From the recent ISBE Newsletter (28:2, p.26).
The artist, Ken Otter, who when not drawing is a professor at the University of Northern British Columbia, explains the back-story:
My first love was reptiles – birds came as a later incarnation (although I console myself that they are simply feathered reptiles). I was actually planning on shifting to working on anoles during my postdoc. I have had numerous ones as pets over the years – my students gave me a brown anole that became our lab mascot for about 5 years. I even had an undergrad student at the University of Nottingham that I was co-supervising with Pete McGregor run trials to see if males eavesdrop on dewlap displays of other males. Unfortunately, the student was primarily focused on nature photography, and we had a miscommunication on scientific design. I found out after the fact that he hadn’t quite followed protocol, so we couldn’t count all our trials, so the results were only ever presented in a conference poster and not published. He ended up as a photographer for BBC Wildlife though!
I had actually been awarded a short-term postdoc back in the 90s from the Association for the Study of Animal Behaviour to test anole signalling behaviour using video playback systems (very similar to the stuff that has since been done using Robo-lizards). Unfortunately, it came at the same time as I was offered a tenure track job here, and the University had a ‘northern research focus’ so wasn’t too keen on me heading off to the Caribbean to do field work. Guess now that I have full professorship I could always tell them to stuff themselves, but I have my research program set up now! Still find dewlap displaying fascinating, especially with the added component of UV signalling in the mix. That aspect parallels a lot of the stuff with bird signalling. The fact that males are in such close proximity and can see at least silhouettes of others displaying give a certain network component that Pete and I were always interested in pursuing, but just never go around to it. Still occupies my thoughts (hence the cartoons) and talk about it in my lectures, but guess I will have to wait to put it into field practice! Still, next North American Ornithological Congress in 2020 is being held in Puerto Rico….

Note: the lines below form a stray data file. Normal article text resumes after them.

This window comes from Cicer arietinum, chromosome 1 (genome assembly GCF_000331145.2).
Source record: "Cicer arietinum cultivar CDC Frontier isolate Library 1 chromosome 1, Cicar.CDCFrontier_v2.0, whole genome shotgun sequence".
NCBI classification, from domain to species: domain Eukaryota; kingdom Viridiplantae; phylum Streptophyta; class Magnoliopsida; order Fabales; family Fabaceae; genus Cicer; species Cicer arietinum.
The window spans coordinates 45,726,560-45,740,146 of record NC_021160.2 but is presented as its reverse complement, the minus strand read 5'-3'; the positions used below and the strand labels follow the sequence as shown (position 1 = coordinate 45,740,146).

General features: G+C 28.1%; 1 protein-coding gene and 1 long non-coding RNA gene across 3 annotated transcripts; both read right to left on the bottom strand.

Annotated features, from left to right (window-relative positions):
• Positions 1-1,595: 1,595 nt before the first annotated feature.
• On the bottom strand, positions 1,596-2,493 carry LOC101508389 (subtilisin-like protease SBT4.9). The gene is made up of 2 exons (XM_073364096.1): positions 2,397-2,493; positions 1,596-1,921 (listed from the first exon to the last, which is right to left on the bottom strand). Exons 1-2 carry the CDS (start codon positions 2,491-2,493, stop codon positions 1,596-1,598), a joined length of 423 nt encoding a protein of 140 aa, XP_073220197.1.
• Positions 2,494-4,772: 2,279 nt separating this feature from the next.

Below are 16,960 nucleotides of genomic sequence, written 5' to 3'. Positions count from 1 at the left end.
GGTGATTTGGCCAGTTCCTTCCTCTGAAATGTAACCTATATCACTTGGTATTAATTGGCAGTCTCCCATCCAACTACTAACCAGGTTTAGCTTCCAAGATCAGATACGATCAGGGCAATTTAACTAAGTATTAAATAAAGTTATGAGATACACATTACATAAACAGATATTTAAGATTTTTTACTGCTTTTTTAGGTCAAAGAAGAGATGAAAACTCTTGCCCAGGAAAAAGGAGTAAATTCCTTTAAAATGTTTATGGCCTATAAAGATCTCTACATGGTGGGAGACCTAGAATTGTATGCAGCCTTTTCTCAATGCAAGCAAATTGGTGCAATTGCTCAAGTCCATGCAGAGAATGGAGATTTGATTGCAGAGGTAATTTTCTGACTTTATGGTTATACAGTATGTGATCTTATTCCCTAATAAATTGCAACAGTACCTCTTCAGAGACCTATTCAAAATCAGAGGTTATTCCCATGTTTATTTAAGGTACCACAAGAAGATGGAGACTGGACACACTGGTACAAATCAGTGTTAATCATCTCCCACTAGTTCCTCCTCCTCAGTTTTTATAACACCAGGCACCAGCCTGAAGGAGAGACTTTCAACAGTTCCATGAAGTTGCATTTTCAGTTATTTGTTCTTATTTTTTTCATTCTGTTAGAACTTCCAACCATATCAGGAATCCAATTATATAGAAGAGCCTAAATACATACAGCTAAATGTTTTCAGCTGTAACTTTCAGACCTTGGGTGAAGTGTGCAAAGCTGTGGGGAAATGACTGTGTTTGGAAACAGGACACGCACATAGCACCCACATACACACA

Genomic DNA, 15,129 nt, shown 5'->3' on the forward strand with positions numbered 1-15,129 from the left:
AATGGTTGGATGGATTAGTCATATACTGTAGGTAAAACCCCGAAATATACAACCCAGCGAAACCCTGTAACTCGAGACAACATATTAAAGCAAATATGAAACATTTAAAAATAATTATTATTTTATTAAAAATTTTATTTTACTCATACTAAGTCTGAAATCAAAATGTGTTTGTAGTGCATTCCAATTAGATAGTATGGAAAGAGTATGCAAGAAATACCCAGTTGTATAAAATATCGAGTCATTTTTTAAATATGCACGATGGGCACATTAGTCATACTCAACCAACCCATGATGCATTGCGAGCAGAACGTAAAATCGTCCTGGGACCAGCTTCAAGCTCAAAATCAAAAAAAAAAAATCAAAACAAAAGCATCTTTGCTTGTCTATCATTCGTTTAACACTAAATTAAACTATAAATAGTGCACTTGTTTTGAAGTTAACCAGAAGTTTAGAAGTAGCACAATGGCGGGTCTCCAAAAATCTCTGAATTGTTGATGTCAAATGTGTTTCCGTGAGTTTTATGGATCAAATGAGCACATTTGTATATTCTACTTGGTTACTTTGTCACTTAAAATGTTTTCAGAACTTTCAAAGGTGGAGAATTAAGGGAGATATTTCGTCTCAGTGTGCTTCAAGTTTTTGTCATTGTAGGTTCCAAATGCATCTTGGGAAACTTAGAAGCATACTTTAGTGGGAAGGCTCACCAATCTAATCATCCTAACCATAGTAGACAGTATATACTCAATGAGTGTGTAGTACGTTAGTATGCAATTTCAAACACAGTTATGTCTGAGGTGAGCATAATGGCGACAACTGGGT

And here’s another of his drawings: